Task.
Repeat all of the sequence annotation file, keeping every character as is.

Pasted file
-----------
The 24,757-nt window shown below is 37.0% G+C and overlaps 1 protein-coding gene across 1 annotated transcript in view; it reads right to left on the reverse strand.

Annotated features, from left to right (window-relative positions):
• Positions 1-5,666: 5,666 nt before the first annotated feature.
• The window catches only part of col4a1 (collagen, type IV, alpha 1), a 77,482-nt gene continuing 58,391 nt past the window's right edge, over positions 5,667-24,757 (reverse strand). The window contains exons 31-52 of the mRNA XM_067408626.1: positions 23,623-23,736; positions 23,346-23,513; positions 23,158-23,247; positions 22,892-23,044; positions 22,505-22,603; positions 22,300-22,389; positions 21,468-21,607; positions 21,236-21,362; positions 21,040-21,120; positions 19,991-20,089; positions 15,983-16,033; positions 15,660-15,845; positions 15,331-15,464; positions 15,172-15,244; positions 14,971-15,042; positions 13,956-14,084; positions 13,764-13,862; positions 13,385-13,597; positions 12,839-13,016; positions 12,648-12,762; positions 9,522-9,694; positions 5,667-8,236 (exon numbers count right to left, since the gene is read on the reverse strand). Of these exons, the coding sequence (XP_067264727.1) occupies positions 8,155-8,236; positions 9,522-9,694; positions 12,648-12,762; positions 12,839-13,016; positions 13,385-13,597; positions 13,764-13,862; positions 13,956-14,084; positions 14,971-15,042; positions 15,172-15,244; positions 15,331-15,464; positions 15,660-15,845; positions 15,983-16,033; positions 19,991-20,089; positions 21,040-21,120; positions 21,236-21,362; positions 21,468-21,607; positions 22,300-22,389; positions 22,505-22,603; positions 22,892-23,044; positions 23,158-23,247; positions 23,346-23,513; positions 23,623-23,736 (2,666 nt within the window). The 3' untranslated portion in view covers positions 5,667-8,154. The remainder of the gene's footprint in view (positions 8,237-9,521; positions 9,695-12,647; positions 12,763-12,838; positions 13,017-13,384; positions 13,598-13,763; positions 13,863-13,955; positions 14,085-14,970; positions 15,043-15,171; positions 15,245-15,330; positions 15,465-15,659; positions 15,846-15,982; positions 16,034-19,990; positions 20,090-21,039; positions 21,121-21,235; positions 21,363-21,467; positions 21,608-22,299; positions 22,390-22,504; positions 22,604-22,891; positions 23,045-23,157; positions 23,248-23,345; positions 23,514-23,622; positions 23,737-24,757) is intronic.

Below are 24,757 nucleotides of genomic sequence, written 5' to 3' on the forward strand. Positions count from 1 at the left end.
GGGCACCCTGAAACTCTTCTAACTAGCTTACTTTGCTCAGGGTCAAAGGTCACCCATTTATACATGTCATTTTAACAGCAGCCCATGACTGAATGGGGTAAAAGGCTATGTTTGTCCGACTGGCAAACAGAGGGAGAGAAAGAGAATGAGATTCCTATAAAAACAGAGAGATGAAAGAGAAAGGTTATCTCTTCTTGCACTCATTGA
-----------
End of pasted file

The 24,757-nt window shown below is 37.0% G+C and overlaps 1 protein-coding gene across 1 annotated transcript in view; it reads right to left on the reverse strand.

Annotated features, from left to right (window-relative positions):
• Positions 1-5,666: 5,666 nt before the first annotated feature.
• The window catches only part of col4a1 (collagen, type IV, alpha 1), a 77,482-nt gene continuing 58,391 nt past the window's right edge, over positions 5,667-24,757 (reverse strand). The window contains exons 31-52 of the mRNA XM_067408626.1: positions 23,623-23,736; positions 23,346-23,513; positions 23,158-23,247; positions 22,892-23,044; positions 22,505-22,603; positions 22,300-22,389; positions 21,468-21,607; positions 21,236-21,362; positions 21,040-21,120; positions 19,991-20,089; positions 15,983-16,033; positions 15,660-15,845; positions 15,331-15,464; positions 15,172-15,244; positions 14,971-15,042; positions 13,956-14,084; positions 13,764-13,862; positions 13,385-13,597; positions 12,839-13,016; positions 12,648-12,762; positions 9,522-9,694; positions 5,667-8,236 (exon numbers count right to left, since the gene is read on the reverse strand). Of these exons, the coding sequence (XP_067264727.1) occupies positions 8,155-8,236; positions 9,522-9,694; positions 12,648-12,762; positions 12,839-13,016; positions 13,385-13,597; positions 13,764-13,862; positions 13,956-14,084; positions 14,971-15,042; positions 15,172-15,244; positions 15,331-15,464; positions 15,660-15,845; positions 15,983-16,033; positions 19,991-20,089; positions 21,040-21,120; positions 21,236-21,362; positions 21,468-21,607; positions 22,300-22,389; positions 22,505-22,603; positions 22,892-23,044; positions 23,158-23,247; positions 23,346-23,513; positions 23,623-23,736 (2,666 nt within the window). The 3' untranslated portion in view covers positions 5,667-8,154. The remainder of the gene's footprint in view (positions 8,237-9,521; positions 9,695-12,647; positions 12,763-12,838; positions 13,017-13,384; positions 13,598-13,763; positions 13,863-13,955; positions 14,085-14,970; positions 15,043-15,171; positions 15,245-15,330; positions 15,465-15,659; positions 15,846-15,982; positions 16,034-19,990; positions 20,090-21,039; positions 21,121-21,235; positions 21,363-21,467; positions 21,608-22,299; positions 22,390-22,504; positions 22,604-22,891; positions 23,045-23,157; positions 23,248-23,345; positions 23,514-23,622; positions 23,737-24,757) is intronic.

Below are 24,757 nucleotides of genomic sequence, written 5' to 3' on the forward strand. Positions count from 1 at the left end.
GGGCACCCTGAAACTCTTCTAACTAGCTTACTTTGCTCAGGGTCAAAGGTCACCCATTTATACATGTCATTTTAACAGCAGCCCATGACTGAATGGGGTAAAAGGCTATGTTTGTCCGACTGGCAAACAGAGGGAGAGAAAGAGAATGAGATTCCTATAAAAACAGAGAGATGAAAGAGAAAGGTTATCTCTTCTTGCACTCATTGA